The European Parliament issued a directive on sewage sludge management in November 2008, known as the Waste Framework Directive. It outlined a hierarchy that established priorities for waste prevention and policies for management legislation, noting that the prevention of sewage sludge generation is impossible, because it represents an unavoidable type of waste.
The directive lists priorities for dealing with sewage sludge as:
- Other recovery processes
Prohibitions are in effect in Europe against disposal of waste in the sea, and there are limitations on landfill disposal as well, which leaves organic recycling and energy and material recycling as the two major options.
In 2013, for example 73% of France’s sewage sludge was recycled for compost and related agricultural uses. The numbers differed greatly from one nation to another, with only 7% being used by agriculture in Poland, while an almost equal amount was sent to landfills. In Germany, approximately 47% was reused or recycled for agriculture.
Costs Associated with Sludge Management
Although it is somewhat difficult to determine, based on the vast differences in operation of wastewater treatment plants in developed countries, it is estimated that the costs related to the management of sewage sludge represent between 20 and 60% of total expenditures. The higher percentages often are associated with transportation costs and the subsequent treatment of the sludge to ensure that it is suitable for reuse. Another large part of the cost relates to national or international constraints that are in effect regarding processing, treatment and reuse of the sludge.
Other Creative Uses for Sewage Sludge
Innovative uses for sewage sludge may be just around the corner, particularly in the construction industry. One traditional method of reducing the volume of sewage sludge is incineration. What is left is known as sewage sludge ash (SSA), typically only a fraction of the mass of unfired sludge; it is often transported to landfill sites for subsequent disposal.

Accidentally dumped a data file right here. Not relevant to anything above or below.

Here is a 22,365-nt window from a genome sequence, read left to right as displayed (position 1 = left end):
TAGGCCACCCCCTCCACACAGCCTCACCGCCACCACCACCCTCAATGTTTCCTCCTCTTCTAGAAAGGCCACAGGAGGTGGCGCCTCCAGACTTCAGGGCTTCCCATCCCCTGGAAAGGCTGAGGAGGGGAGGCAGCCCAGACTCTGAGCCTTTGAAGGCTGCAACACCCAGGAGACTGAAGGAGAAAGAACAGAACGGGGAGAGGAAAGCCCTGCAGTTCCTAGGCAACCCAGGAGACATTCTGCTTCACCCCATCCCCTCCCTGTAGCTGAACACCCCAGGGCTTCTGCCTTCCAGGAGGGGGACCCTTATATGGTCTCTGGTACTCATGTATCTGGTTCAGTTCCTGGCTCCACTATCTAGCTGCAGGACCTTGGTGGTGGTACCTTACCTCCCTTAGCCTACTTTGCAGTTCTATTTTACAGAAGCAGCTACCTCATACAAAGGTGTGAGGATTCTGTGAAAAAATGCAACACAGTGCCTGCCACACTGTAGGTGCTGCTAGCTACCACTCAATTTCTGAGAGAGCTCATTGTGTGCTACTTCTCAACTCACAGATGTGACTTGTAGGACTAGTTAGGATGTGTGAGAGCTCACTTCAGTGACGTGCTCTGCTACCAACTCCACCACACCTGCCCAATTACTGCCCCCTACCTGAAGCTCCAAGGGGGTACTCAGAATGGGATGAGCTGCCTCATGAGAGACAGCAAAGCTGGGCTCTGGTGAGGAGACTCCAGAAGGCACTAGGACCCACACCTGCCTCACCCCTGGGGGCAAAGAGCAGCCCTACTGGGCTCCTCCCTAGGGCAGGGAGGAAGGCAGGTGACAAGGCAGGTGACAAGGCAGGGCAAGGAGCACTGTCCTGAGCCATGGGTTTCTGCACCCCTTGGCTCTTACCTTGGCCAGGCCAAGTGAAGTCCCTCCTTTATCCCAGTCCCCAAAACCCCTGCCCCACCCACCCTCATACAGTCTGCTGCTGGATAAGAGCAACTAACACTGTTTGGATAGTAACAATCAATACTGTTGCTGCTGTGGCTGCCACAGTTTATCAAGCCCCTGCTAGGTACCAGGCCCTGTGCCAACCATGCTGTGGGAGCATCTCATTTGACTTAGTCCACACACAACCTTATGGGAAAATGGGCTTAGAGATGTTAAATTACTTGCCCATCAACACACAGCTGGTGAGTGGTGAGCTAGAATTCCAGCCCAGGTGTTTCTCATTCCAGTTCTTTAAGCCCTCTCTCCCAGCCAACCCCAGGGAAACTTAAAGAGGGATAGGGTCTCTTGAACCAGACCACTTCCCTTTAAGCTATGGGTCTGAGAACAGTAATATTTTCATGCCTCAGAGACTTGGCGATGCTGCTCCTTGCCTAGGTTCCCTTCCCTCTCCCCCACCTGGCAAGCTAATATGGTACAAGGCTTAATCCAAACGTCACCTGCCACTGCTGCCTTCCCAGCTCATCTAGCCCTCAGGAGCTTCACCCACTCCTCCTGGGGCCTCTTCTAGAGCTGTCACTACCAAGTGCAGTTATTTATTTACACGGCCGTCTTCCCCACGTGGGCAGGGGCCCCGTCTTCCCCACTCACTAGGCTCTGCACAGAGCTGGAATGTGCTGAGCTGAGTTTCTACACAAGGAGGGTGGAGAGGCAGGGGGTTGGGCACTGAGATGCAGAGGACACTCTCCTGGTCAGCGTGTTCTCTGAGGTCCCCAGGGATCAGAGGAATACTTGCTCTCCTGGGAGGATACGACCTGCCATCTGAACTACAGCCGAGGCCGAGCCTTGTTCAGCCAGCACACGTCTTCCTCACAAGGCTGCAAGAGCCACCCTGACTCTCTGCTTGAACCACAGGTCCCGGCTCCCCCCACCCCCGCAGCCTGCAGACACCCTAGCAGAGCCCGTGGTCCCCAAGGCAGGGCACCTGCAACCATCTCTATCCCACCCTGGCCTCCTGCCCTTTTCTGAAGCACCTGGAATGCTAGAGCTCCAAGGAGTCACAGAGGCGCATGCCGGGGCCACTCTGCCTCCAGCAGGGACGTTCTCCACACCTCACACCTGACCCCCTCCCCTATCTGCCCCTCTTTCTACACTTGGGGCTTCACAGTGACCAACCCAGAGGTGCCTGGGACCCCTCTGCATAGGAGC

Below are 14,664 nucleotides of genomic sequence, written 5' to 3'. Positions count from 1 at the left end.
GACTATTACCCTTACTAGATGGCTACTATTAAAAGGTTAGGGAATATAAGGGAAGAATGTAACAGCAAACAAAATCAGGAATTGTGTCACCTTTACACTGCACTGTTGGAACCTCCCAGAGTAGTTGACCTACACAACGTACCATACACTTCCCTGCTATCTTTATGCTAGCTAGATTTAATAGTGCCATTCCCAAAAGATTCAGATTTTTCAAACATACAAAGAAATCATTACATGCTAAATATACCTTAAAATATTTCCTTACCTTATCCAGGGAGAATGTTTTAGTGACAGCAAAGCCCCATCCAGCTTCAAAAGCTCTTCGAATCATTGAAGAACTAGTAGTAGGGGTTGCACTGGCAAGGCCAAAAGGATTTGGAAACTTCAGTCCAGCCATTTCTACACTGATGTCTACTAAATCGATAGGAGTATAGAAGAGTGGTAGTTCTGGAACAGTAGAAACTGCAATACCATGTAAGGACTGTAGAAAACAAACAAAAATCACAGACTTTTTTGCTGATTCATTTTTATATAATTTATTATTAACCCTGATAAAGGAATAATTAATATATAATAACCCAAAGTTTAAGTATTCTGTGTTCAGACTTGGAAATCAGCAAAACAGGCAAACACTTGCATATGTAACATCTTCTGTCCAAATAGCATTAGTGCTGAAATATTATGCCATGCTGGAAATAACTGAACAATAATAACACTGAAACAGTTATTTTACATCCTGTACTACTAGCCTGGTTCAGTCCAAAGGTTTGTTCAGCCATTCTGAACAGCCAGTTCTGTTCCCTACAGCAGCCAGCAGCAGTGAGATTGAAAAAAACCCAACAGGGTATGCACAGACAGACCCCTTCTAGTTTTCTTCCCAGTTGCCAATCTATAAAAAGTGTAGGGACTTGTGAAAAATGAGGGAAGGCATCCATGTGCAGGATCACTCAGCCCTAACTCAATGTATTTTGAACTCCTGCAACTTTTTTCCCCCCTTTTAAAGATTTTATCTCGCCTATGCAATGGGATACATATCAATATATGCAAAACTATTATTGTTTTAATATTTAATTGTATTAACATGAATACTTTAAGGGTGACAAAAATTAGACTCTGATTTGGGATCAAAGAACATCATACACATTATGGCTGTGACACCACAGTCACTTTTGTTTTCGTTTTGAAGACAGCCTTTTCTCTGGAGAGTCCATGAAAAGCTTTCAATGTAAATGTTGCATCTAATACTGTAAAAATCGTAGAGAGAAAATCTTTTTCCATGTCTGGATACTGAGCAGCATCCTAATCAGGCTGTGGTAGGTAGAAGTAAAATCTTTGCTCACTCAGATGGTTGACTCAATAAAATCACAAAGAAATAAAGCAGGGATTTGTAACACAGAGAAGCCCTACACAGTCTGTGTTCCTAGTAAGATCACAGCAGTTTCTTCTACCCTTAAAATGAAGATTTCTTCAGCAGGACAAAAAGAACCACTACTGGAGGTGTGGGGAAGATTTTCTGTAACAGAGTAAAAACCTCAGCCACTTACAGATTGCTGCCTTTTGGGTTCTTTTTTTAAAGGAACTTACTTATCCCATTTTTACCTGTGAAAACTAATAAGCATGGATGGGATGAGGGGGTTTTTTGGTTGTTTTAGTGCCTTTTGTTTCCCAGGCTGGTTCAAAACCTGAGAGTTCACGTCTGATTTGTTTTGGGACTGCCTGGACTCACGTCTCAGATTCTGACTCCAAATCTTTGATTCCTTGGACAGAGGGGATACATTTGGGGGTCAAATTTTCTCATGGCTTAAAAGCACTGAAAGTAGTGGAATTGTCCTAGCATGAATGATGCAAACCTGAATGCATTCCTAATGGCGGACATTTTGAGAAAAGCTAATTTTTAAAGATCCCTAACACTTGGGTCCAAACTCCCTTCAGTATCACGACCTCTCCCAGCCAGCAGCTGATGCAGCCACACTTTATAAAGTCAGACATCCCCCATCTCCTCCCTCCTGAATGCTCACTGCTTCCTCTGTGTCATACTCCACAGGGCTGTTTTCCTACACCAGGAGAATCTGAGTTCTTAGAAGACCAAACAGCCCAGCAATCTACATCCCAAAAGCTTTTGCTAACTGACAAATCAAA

However, a better use may be to incorporate such SSA into the manufacture of building materials such as bricks and tiles or by using it as a raw material in cement production. The European Union, as a proponent of the transition to a “Circular Economy” that promotes creative reuse of materials, envisions SSA as a viable source of aggregate materials suitable for sub-bases and embankments necessary in road construction, or as a substitute for sand or cement in stabilized bases.
It is entirely possible that cutting-edge technology will find other creative uses for sludge in the not-too-distant future.
The View Around the World
Unfortunately, the global picture is not as encouraging as wastewater control and management has become in the United States and in other developed countries. In many cases, sewer waste and fecal sludge is improperly managed, contributing to serious environmental problems and human health concerns. In some cases, it is attributable to a lack of awareness; in other situations, lacking technical expertise is at fault. And, in some instances, there is a lack of will and funding, in addition to a lack of knowledge. Whatever the root cause, the result of poor performance in the areas of sewer and septic sludge is the release of pathogens and offensive materials into the environment, material which generates odors and contributes to both surface and groundwater pollution.